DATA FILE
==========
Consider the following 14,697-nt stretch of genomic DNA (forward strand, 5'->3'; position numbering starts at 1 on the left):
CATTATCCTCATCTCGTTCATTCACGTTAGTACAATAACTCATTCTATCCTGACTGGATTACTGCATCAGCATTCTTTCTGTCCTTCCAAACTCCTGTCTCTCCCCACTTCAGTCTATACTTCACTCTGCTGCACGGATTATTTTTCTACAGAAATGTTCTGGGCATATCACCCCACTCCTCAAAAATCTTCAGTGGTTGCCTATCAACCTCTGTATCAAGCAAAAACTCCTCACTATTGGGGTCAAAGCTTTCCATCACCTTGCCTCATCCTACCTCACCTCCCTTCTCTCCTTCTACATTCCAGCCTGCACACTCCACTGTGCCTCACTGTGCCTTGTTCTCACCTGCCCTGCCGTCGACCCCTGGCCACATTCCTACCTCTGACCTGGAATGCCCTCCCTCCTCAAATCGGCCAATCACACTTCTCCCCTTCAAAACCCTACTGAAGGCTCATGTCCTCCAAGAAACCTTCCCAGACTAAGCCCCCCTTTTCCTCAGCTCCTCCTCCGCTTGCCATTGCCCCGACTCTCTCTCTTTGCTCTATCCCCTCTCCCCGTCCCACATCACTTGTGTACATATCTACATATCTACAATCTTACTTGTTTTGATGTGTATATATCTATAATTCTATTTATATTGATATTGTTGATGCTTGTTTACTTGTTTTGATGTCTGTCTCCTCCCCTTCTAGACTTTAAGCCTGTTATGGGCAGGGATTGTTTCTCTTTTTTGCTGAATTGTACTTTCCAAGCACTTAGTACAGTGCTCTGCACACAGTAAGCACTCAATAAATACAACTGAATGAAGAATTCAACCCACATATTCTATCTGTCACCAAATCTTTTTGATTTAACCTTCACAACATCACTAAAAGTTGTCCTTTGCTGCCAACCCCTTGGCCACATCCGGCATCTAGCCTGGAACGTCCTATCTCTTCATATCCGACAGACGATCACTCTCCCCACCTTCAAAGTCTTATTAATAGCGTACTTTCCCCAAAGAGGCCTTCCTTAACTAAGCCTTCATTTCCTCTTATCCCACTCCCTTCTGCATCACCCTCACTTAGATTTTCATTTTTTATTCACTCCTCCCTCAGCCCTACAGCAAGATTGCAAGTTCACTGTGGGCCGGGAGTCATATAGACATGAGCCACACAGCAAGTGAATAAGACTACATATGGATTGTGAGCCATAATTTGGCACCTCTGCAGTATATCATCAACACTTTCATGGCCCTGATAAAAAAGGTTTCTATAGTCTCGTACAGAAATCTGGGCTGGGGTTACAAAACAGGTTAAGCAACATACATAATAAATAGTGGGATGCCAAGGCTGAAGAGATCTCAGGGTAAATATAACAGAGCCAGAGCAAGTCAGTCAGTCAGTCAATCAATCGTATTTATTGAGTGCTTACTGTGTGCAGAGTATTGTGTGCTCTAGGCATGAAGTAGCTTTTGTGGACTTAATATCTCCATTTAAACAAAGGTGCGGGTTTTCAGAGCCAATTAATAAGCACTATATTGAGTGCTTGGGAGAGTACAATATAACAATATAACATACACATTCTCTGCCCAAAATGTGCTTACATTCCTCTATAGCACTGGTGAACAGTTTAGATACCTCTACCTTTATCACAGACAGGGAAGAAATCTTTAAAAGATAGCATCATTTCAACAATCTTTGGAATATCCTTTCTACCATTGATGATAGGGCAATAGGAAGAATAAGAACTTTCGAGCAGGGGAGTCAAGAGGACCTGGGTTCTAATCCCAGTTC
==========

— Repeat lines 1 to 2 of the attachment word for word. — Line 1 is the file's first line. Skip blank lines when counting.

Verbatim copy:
Consider the following 14,697-nt stretch of genomic DNA (forward strand, 5'->3'; position numbering starts at 1 on the left):
CATTATCCTCATCTCGTTCATTCACGTTAGTACAATAACTCATTCTATCCTGACTGGATTACTGCATCAGCATTCTTTCTGTCCTTCCAAACTCCTGTCTCTCCCCACTTCAGTCTATACTTCACTCTGCTGCACGGATTATTTTTCTACAGAAATGTTCTGGGCATATCACCCCACTCCTCAAAAATCTTCAGTGGTTGCCTATCAACCTCTGTATCAAGCAAAAACTCCTCACTATTGGGGTCAAAGCTTTCCATCACCTTGCCTCATCCTACCTCACCTCCCTTCTCTCCTTCTACATTCCAGCCTGCACACTCCACTGTGCCTCACTGTGCCTTGTTCTCACCTGCCCTGCCGTCGACCCCTGGCCACATTCCTACCTCTGACCTGGAATGCCCTCCCTCCTCAAATCGGCCAATCACACTTCTCCCCTTCAAAACCCTACTGAAGGCTCATGTCCTCCAAGAAACCTTCCCAGACTAAGCCCCCCTTTTCCTCAGCTCCTCCTCCGCTTGCCATTGCCCCGACTCTCTCTCTTTGCTCTATCCCCTCTCCCCGTCCCACATCACTTGTGTACATATCTACATATCTACAATCTTACTTGTTTTGATGTGTATATATCTATAATTCTATTTATATTGATATTGTTGATGCTTGTTTACTTGTTTTGATGTCTGTCTCCTCCCCTTCTAGACTTTAAGCCTGTTATGGGCAGGGATTGTTTCTCTTTTTTGCTGAATTGTACTTTCCAAGCACTTAGTACAGTGCTCTGCACACAGTAAGCACTCAATAAATACAACTGAATGAAGAATTCAACCCACATATTCTATCTGTCACCAAATCTTTTTGATTTAACCTTCACAACATCACTAAAAGTTGTCCTTTGCTGCCAACCCCTTGGCCACATCCGGCATCTAGCCTGGAACGTCCTATCTCTTCATATCCGACAGACGATCACTCTCCCCACCTTCAAAGTCTTATTAATAGCGTACTTTCCCCAAAGAGGCCTTCCTTAACTAAGCCTTCATTTCCTCTTATCCCACTCCCTTCTGCATCACCCTCACTTAGATTTTCATTTTTTATTCACTCCTCCCTCAGCCCTACAGCAAGATTGCAAGTTCACTGTGGGCCGGGAGTCATATAGACATGAGCCACACAGCAAGTGAATAAGACTACATATGGATTGTGAGCCATAATTTGGCACCTCTGCAGTATATCATCAACACTTTCATGGCCCTGATAAAAAAGGTTTCTATAGTCTCGTACAGAAATCTGGGCTGGGGTTACAAAACAGGTTAAGCAACATACATAATAAATAGTGGGATGCCAAGGCTGAAGAGATCTCAGGGTAAATATAACAGAGCCAGAGCAAGTCAGTCAGTCAGTCAATCAATCGTATTTATTGAGTGCTTACTGTGTGCAGAGTATTGTGTGCTCTAGGCATGAAGTAGCTTTTGTGGACTTAATATCTCCATTTAAACAAAGGTGCGGGTTTTCAGAGCCAATTAATAAGCACTATATTGAGTGCTTGGGAGAGTACAATATAACAATATAACATACACATTCTCTGCCCAAAATGTGCTTACATTCCTCTATAGCACTGGTGAACAGTTTAGATACCTCTACCTTTATCACAGACAGGGAAGAAATCTTTAAAAGATAGCATCATTTCAACAATCTTTGGAATATCCTTTCTACCATTGATGATAGGGCAATAGGAAGAATAAGAACTTTCGAGCAGGGGAGTCAAGAGGACCTGGGTTCTAATCCCAGTTC